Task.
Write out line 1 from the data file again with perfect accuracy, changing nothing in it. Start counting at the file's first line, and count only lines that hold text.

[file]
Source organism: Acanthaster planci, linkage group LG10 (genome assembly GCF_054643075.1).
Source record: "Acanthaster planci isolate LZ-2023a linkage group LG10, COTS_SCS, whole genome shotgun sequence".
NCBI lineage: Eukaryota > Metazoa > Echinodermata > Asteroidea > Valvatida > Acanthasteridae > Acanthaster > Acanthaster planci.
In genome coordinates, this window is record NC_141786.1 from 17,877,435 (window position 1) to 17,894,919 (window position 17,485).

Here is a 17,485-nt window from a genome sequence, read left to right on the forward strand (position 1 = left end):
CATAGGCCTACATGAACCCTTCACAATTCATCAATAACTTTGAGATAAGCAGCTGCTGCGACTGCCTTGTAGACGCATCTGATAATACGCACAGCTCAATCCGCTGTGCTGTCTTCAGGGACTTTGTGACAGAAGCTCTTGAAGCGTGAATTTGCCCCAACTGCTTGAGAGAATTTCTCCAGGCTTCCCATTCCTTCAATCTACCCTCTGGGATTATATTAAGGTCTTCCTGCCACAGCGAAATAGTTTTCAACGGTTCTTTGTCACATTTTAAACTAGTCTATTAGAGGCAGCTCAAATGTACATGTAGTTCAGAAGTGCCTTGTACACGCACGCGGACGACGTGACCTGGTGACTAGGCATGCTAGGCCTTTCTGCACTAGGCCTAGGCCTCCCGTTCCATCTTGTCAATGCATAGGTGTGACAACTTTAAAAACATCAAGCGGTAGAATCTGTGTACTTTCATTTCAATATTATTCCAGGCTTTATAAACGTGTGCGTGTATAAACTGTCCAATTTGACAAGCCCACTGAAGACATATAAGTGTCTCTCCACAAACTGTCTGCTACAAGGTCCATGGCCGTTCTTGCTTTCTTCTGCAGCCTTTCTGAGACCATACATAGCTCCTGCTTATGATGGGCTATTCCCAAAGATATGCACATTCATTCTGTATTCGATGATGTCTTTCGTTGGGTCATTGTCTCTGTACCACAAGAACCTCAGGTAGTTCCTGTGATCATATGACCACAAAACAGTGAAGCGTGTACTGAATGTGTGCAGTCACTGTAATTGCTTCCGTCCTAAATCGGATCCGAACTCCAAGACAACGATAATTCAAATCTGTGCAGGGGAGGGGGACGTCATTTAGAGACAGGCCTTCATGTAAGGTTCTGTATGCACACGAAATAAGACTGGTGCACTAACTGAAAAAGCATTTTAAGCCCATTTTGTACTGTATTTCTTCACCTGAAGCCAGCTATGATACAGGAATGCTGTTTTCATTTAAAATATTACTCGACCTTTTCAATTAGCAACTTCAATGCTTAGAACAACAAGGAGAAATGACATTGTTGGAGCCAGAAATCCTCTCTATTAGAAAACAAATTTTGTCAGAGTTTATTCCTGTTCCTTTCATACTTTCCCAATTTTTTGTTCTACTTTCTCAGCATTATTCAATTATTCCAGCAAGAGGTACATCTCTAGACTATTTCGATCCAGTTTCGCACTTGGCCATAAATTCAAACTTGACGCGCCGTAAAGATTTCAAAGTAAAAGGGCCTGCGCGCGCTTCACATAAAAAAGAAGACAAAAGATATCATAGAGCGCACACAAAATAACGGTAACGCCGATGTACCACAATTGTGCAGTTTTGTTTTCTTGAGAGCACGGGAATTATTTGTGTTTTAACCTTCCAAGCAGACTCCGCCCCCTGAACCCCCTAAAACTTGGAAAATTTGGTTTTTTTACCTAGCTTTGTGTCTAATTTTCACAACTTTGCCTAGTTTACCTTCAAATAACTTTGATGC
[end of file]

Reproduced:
Source organism: Acanthaster planci, linkage group LG10 (genome assembly GCF_054643075.1).